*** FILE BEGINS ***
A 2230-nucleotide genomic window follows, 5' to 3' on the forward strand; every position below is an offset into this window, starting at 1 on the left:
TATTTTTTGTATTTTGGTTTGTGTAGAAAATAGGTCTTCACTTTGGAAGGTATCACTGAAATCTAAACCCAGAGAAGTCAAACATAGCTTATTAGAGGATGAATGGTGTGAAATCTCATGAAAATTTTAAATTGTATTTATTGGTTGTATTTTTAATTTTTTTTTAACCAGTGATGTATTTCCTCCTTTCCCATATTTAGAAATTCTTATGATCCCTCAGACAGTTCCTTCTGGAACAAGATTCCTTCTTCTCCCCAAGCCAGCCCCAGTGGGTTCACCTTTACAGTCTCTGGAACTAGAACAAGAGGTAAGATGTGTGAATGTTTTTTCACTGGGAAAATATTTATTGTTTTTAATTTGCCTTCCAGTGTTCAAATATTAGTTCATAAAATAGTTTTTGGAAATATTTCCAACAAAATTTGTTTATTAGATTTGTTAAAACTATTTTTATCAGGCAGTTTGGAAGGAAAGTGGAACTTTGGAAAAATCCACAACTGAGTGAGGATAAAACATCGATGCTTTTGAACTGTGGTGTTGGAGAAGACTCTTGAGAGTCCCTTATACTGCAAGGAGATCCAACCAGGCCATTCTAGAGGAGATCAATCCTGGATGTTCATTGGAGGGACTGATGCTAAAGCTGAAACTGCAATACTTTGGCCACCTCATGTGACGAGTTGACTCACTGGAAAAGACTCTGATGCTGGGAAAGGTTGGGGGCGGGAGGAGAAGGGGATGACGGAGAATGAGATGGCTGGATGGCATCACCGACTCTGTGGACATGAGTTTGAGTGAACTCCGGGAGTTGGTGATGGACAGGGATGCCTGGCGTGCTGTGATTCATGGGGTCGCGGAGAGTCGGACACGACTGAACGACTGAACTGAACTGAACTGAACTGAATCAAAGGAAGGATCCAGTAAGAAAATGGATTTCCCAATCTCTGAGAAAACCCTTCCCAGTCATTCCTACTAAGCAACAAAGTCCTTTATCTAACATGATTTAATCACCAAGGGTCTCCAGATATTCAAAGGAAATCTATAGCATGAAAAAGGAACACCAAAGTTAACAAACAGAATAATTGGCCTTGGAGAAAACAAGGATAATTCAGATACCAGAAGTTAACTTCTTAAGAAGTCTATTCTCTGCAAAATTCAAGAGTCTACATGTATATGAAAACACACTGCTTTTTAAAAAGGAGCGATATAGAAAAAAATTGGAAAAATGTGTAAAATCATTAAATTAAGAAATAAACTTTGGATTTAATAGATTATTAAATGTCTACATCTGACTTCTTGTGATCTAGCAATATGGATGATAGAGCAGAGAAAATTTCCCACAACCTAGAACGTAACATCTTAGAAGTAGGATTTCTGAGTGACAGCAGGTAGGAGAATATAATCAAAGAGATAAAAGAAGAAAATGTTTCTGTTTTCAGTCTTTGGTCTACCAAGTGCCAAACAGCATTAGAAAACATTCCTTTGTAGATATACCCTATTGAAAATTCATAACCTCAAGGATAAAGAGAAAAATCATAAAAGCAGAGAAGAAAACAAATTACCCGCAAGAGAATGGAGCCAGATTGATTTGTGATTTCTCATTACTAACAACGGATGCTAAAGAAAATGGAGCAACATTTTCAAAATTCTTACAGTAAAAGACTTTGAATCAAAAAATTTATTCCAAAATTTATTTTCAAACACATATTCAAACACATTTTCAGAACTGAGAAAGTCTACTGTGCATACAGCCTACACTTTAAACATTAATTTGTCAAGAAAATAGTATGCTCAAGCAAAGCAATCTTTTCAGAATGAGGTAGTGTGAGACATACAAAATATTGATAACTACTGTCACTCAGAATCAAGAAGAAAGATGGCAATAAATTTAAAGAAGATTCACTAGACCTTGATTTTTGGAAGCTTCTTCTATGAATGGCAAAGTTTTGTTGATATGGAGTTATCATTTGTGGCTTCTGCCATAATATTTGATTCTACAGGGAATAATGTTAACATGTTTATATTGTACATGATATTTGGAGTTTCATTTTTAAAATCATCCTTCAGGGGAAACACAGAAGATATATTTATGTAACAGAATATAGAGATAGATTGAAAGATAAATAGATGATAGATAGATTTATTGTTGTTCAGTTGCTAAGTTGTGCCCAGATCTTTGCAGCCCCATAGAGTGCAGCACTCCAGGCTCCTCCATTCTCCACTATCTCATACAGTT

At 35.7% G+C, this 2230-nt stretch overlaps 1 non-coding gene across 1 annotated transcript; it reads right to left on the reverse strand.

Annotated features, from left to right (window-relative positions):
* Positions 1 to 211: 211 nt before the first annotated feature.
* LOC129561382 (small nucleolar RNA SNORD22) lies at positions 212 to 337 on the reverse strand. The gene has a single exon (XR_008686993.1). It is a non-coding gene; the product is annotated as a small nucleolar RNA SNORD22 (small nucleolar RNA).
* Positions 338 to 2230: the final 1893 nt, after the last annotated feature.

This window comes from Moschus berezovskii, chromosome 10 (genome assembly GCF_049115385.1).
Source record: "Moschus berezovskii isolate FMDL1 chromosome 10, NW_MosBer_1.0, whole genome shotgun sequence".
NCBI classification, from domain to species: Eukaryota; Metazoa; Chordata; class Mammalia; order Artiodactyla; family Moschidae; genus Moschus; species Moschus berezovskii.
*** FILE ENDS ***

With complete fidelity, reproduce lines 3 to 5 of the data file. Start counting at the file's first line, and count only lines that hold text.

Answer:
At 35.7% G+C, this 2230-nt stretch overlaps 1 non-coding gene across 1 annotated transcript; it reads right to left on the reverse strand.

Annotated features, from left to right (window-relative positions):
* Positions 1 to 211: 211 nt before the first annotated feature.